Eleven days ago I read Charlie Brooker’s article on The Guardian website about how to avoid catching norovirus. For those of you who haven’t seen it, the gist of his theory is that if you spend the Winter months pretending you’ve committed a murder and so must not leave your nasty murdering fingerprints anywhere, you’re neither going to end up being caught by the imaginary police or catch the very real virus he describes as “200 times more infectious than Daydream Believer by The Monkees” – although you will most likely welcome Spring with sore elbows and a lot less friends. I thought that line about Daydream Believer was pretty hilarious but I’ve tried to open doors with my elbows before and not been overly successful, so I forgot about Charlie’s words of sarcastic wisdom.
Three days ago I handed in 6600 words of university coursework which had been having a similar effect on my life as being on the run from the law: I hadn’t left the house in days; was scared to contact my loved ones; and found it hard to sleep at night. I celebrated my newfound freedom by sharing breadsticks and guacamole with Sam. (Yeah that’s right: I celebrated a massive deadline with guacamole, not alcohol. But it was a Monday night, okay? And I was tired. And guacamole is freaking delicious. On a totally unrelated side note, the further I get into third year less I act like a student: possibly as a way of lessening the shock of graduation; possibly because I’m slowly turning into my mother. Hi Mum.)
Two days ago Samantha sent me the following message: “I think I have norovirus.” Now, I’m going to give you all some friendship advice. Do not say to someone that you like, who you spent time with and shared food with the day before, that you think you have norovirus. By all means, contact them to say that you do not have norovirus. And by all means, if you know you have norovirus then do tell your friends because it’s only polite to give them a heads up to put their heads down a toilet. But never tell someone who you may have infected that you think you have norovirus. Because that, ladies and gentleman, is torture.
Yesterday I woke up and nervously considered whether I needed to be spontaneously and violently sick. Thankfully (especially for Boyfriend snoozing next to me, blissfully unaware) the answer was no. I did not feel especially healthy, but I couldn’t tell if it was a symptom of noro-fear or of norovirus itself. At one point I had an overwhelming urge to throw up into a hedge, but as it was Sam’s hedge and I wasn’t feeling particularly pleased with her, I’m not sure that it counts. By some miracle, I made it through the day without losing my stomach contents. I curled up into bed last night full of appreciation for the beauty of the world, the wonder of life, and the surprising strength of my immune system. And then my stomach started to hurt.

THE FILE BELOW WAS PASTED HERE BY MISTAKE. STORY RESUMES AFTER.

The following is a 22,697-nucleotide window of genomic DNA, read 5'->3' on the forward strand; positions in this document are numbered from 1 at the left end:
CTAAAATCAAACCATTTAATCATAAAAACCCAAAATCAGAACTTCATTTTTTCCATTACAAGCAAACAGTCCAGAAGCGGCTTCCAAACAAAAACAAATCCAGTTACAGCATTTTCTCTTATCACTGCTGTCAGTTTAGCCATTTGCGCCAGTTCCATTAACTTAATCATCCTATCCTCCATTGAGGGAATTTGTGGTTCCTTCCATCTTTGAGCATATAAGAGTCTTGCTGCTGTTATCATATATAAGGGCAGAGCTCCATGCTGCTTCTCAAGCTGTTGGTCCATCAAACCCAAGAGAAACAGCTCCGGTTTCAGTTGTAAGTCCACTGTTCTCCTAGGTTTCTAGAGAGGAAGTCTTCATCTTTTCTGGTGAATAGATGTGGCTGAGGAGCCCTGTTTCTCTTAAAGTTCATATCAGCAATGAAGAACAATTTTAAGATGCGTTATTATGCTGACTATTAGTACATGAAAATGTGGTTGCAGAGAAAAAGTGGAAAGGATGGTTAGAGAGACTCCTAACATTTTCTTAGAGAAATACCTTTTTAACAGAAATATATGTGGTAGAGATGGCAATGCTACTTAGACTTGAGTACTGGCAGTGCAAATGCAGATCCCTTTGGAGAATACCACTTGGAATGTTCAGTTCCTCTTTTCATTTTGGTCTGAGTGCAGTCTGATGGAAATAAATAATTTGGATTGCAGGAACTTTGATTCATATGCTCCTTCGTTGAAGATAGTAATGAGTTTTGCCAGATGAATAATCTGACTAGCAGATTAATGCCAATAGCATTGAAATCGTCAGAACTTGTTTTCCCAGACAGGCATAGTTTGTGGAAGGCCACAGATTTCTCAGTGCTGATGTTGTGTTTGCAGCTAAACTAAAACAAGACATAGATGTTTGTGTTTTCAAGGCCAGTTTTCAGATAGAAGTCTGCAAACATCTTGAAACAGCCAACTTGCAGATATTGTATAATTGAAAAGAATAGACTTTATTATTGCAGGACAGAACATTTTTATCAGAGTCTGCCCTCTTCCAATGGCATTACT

Today I woke up feeling as though my intestines were playing a game of cat’s cradle. I crawled out of bed for my morning lecture and dragged myself to uni, feeling all the while as though I was suffering from a severe hangover. I could now plot my symptoms on the timeline of Sam’s symptoms, and the future looked decidedly neither bright nor orange; rather, a sickly pale yellowy green feverish colour. My lovely friend Henry told me in no uncertain terms that if I was sick on him during the lecture he would punch me in the face, and couldn’t promise not to aim for my nose. To be clear, I used the adjectives ‘lovely’ and ‘friend’ with as much irony as possible there, but as he did let me in his car despite the way I was throwing the N word around with dramatic abandon I suppose I’ll have to forgive his lack of sympathy. My post-lecture study group perked me up, possibly because it was the first study group meeting for my module on J.R.R. Tolkien and I’m a bit of a fan girl, and possibly because my (much nicer) friend Fi took over and, in a soothing voice of the kind with which you might speak to a frightened horse, gave me firm instructions such as to sit down, eat food, drink water, listen to some Newton Faulkner, and stop saying the N word. I have spent the rest of the day repeating the mantra of “Notavirus! And definitely not a Norovirus!” in an increasingly hysterical manner and giggling to myself at how clever and funny I am. For dinner instead of doing the sensible thing and having soup, I ate an entire tray of cheese canapés. My logic was that they were unlikely to remain in my stomach for long anyway so the calories didn’t really count.
At this point, if I wake up tomorrow and – to put it politely – know for sure that I do have Norovirus, it will almost be a relief. If not, I’ve wasted a great deal of energy panicking about nothing.